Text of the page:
Although SPS has been utilized to join ceramic-based composites with different interlayers, the method is not used extensively to join pure alumina ceramics.

Recent Studies

In a study recently published in the journal Materials and Design, researchers investigated the feasibility of using SPS to join alumina ceramics/alumina discs with titanium/zirconium interlayers.

Zirconium was selected as the interlayer as it possesses a good wettability and a coefficient of thermal expansion (CTE) of 5.9×10-6 K-1, which is close to the CTE value of 7 × 10-6 K-1 of alumina.

Additionally, titanium was selected as it possesses excellent wettability properties and can react with alumina to form titanium aluminide, a stable intermetallic compound. Moreover, the difference between the CTE value of titanium and alumina is extremely small, which can reduce thermal stresses and eventually decrease the crack formation during cooling after thermal treatment of aluminum oxide-titanium-aluminum oxide bonded systems.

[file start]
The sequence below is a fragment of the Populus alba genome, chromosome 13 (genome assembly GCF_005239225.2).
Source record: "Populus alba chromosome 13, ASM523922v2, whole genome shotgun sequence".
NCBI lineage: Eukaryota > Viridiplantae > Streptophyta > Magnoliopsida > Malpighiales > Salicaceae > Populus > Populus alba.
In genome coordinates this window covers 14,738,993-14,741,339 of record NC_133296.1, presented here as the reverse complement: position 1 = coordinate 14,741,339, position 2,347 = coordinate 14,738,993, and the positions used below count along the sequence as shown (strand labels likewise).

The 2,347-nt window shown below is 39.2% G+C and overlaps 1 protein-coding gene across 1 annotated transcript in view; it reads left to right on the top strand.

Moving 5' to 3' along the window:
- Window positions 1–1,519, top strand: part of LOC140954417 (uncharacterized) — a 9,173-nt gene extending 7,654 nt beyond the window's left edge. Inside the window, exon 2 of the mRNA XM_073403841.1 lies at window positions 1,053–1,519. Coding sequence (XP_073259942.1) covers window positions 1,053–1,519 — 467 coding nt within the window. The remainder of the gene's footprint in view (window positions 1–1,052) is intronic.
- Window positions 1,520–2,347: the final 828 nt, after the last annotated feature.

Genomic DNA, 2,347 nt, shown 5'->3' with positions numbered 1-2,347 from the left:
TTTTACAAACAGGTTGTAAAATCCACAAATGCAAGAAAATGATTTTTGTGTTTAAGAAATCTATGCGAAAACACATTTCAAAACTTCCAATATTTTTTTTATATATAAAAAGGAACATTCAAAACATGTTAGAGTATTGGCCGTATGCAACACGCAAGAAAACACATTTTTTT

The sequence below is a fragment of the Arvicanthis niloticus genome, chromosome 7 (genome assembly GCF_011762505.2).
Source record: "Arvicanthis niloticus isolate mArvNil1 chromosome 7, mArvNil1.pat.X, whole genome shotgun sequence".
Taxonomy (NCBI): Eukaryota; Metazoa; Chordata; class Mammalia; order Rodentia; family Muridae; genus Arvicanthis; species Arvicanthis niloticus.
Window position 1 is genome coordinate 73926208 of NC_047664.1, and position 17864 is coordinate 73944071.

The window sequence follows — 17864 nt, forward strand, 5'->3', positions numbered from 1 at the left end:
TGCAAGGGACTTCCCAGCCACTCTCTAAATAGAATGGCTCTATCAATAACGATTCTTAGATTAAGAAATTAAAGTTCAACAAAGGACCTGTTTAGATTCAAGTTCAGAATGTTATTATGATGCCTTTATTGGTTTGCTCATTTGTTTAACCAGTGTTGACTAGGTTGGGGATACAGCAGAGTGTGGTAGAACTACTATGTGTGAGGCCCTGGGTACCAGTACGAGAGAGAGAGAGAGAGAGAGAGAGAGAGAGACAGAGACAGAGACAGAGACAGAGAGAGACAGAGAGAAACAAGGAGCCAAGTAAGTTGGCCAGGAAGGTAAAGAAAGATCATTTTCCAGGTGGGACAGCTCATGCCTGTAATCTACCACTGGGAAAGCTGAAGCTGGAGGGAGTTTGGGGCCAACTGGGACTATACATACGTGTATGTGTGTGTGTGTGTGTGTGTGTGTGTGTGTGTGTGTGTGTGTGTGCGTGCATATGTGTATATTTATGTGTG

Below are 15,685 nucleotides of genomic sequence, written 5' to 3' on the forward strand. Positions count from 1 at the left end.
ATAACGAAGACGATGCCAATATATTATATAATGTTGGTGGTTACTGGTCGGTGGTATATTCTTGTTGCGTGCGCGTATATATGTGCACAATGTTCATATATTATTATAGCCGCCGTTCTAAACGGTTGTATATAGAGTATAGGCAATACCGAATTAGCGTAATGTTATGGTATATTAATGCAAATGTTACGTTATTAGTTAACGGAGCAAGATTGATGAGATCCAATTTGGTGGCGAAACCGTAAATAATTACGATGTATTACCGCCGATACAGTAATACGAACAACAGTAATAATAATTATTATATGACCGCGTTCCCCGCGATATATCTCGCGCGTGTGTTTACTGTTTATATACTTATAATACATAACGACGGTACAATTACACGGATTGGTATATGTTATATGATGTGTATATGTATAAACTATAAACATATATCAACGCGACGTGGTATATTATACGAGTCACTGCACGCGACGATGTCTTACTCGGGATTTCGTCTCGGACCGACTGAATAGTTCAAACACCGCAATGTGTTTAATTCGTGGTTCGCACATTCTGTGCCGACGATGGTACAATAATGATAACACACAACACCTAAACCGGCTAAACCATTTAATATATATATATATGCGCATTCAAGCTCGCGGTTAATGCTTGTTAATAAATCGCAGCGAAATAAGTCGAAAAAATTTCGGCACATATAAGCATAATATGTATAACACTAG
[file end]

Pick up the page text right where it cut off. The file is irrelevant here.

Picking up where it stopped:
The effect of pressure and temperature on the alumina-interlayer bonding properties was measured for both zirconium and titanium interlayers. The quality of the bonded ceramics was investigated using a scanning electron microscope, while energy-dispersive X-ray spectroscopy was employed to understand the bonding mechanism.

Zirconium-alumina bonding was achieved at 800 and 900 oC with 4.2 kN applied force and at 900 oC with 3 kN applied force. Titanium was bonded to alumina at 900, 800, and 700 oC with 3 kN applied force. However, titanium-alumina systems bonded at 800 oC showed the highest stability and integrity compared to systems bonded at 700 and 900 oC.

In this study, researchers successfully demonstrated titanium-alumina bonding using the SPS method for the first time. The titanium-alumina systems demonstrated a better quality of bonding compared to the zirconium-alumina systems.